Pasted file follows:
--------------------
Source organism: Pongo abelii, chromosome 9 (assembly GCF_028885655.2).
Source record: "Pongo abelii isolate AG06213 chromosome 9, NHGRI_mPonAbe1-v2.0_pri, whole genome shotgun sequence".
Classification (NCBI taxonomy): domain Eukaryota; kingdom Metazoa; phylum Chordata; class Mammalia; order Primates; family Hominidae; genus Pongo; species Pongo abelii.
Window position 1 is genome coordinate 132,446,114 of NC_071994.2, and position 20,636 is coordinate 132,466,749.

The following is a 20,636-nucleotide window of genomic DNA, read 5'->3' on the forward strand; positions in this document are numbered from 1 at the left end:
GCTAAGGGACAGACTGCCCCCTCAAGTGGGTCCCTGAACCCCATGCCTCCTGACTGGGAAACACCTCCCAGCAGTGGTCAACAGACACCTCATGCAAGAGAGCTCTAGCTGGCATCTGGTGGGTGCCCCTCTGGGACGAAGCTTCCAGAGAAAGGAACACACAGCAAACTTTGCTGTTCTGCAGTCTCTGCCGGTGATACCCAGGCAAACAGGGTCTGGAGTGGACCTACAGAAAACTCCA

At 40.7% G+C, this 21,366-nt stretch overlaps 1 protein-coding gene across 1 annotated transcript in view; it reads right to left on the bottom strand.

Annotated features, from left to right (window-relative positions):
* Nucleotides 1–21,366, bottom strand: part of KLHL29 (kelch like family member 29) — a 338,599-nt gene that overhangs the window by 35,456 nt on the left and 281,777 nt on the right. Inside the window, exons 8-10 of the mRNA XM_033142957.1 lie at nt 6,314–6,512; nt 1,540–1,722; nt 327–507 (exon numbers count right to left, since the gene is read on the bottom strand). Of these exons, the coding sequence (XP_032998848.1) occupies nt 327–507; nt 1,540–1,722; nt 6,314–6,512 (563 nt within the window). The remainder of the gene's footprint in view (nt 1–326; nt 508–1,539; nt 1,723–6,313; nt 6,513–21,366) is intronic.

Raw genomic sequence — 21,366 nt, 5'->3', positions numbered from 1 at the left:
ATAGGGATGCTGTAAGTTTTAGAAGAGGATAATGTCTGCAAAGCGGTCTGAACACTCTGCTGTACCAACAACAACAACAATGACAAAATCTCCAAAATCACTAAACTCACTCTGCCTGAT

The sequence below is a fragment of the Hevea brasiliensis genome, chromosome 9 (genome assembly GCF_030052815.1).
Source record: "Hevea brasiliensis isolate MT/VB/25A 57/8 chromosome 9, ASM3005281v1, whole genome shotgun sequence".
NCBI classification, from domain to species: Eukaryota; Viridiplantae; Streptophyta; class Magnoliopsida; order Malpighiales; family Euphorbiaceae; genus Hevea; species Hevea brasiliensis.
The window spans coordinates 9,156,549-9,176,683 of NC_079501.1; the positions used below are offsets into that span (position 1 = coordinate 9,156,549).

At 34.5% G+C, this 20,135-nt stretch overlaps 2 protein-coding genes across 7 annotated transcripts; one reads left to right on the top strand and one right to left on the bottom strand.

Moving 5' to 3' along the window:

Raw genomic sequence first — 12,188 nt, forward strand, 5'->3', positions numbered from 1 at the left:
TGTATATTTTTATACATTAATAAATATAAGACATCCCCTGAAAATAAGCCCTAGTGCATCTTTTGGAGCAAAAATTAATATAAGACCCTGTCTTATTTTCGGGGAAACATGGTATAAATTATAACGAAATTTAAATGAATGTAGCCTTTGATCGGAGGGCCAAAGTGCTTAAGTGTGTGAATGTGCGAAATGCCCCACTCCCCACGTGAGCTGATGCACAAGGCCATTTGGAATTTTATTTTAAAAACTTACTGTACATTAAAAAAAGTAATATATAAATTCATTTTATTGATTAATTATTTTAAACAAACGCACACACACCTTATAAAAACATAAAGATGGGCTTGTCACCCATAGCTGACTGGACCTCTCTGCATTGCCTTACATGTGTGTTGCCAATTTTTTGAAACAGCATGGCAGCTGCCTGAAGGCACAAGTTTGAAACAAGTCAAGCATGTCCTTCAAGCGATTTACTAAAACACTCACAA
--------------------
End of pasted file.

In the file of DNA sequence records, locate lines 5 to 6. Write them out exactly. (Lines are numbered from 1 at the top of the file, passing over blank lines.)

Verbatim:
The following is a 20,636-nucleotide window of genomic DNA, read 5'->3' on the forward strand; positions in this document are numbered from 1 at the left end:
GCTAAGGGACAGACTGCCCCCTCAAGTGGGTCCCTGAACCCCATGCCTCCTGACTGGGAAACACCTCCCAGCAGTGGTCAACAGACACCTCATGCAAGAGAGCTCTAGCTGGCATCTGGTGGGTGCCCCTCTGGGACGAAGCTTCCAGAGAAAGGAACACACAGCAAACTTTGCTGTTCTGCAGTCTCTGCCGGTGATACCCAGGCAAACAGGGTCTGGAGTGGACCTACAGAAAACTCCA